Back to our helpful inspector again. If you’ve read my previous blogs you’ll be familiar with the inspector – but for those of you not sure how to bring it up or what it is – the inspector is the “toolbox” on the right of the scrivener workspace. You can toggle it by pressing the large “I” in the blue circle top right of the main menu.

The last icon on the inspector panel resembles a speech bubble with a “n.” in it. This is the comments and footnotes panel.


Now – let’s create our first note. In the screen shot below you will see a paragraph from my novel “To Raise a King”. I’ve mentioned here that Aldivon has a scar across his neck. I want to remind myself here that I need to let the reader know how he got that scar.


  • First I highlight the text to which I want to attach the note, in this case “scar tissue”
  • Next – from the inspector “comments & Footnotes” panel I hit the plus “+” button

This generates a comment for me – automatically adding the date and time the note was entered. I can then type as much text here as I want. Notice how the text in the manuscript becomes highlighted but the note remains in the sidebar. Now I can hover my mouse over the text in the manuscript and see the comment, or I can read it in the sidebar.

Note: You will notice on the sidebar comment an arrow next to the heading “comment:”. You can use this to hide the comment text or expand it. Useful when you have a ton of comments or long comments. Collapsing them allows you to see most of them on your screen and you can expand the ones you are interested in.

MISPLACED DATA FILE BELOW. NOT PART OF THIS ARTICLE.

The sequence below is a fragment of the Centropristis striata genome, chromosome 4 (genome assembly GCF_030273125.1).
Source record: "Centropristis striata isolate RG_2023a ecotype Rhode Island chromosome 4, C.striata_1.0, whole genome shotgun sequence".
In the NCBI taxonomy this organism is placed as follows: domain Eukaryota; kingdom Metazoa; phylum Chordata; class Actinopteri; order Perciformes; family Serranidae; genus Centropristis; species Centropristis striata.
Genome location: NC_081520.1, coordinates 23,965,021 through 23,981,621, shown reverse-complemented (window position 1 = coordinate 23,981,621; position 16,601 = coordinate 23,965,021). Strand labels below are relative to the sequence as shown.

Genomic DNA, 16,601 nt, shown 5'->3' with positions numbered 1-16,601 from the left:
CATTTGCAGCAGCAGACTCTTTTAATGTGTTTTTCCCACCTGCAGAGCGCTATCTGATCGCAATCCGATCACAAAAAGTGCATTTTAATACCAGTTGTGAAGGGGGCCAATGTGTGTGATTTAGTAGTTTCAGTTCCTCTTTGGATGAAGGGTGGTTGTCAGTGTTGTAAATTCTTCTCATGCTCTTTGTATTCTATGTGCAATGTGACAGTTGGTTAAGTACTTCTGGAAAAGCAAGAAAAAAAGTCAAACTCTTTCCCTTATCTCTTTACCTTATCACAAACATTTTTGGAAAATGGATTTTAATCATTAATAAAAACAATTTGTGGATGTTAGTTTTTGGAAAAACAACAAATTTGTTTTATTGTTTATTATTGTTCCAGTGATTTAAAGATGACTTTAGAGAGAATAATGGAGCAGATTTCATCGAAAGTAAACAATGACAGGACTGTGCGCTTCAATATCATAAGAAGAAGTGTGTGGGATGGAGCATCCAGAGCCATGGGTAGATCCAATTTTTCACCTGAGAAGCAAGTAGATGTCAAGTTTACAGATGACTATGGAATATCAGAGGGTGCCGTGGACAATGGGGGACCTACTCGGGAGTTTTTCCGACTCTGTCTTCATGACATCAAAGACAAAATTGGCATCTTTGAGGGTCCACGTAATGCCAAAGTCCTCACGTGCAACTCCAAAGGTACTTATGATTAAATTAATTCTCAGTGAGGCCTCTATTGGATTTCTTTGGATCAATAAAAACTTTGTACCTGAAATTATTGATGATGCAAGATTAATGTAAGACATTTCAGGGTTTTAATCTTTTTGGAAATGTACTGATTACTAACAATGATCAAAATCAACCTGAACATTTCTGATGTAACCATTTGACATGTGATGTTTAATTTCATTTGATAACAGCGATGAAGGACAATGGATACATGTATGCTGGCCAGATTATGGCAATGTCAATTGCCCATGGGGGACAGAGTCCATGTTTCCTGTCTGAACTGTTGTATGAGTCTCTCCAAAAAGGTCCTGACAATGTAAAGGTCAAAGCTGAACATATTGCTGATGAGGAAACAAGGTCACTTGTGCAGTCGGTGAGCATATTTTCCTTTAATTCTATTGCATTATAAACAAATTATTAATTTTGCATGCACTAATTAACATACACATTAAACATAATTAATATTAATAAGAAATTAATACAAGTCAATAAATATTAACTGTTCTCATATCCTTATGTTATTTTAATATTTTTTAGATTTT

What’s really cool here is as I scroll the manuscript, the notes stay visible in the sidebar – prompting me that I have a to-do item in this section of the book. Clicking the note in the sidebar jumps me to the section of the manuscript to which this comment belongs.

If you right click on the comment in the sidebar you can even change its color, allowing you to create different note types for yourself and easily distinguish what they are for. I use red for awkward phrases, yellow for to-do items, orange if I feel something needs embellishment.

This commenting capability is particularly useful if your editor also uses Scrivener. Your editor can leave you sidebar comments attached to text that needs further attention – much like you can in Microsoft Word. In fact if your editor used Microsoft Word and leaves comments they will import into Scrivener just fine, and appear as sidebar comments too. Cool huh?

Note: I’m frequently extolling Scrivener in this blog but I will make a minor criticism here. The notes appear based on the document section you are in at the time. There’s no option to “View all Comments” which would be nice. I do have a work around for that though. If you notice I prefixed my comment with the phrase: TO_DO:

It’s unlikely that phrase is going to appear in the manuscript text, so I can then use the Scrivener search tool to search for “TO_DO:” and bingo! I have all my todo items collected together and can work through the manuscript to address them.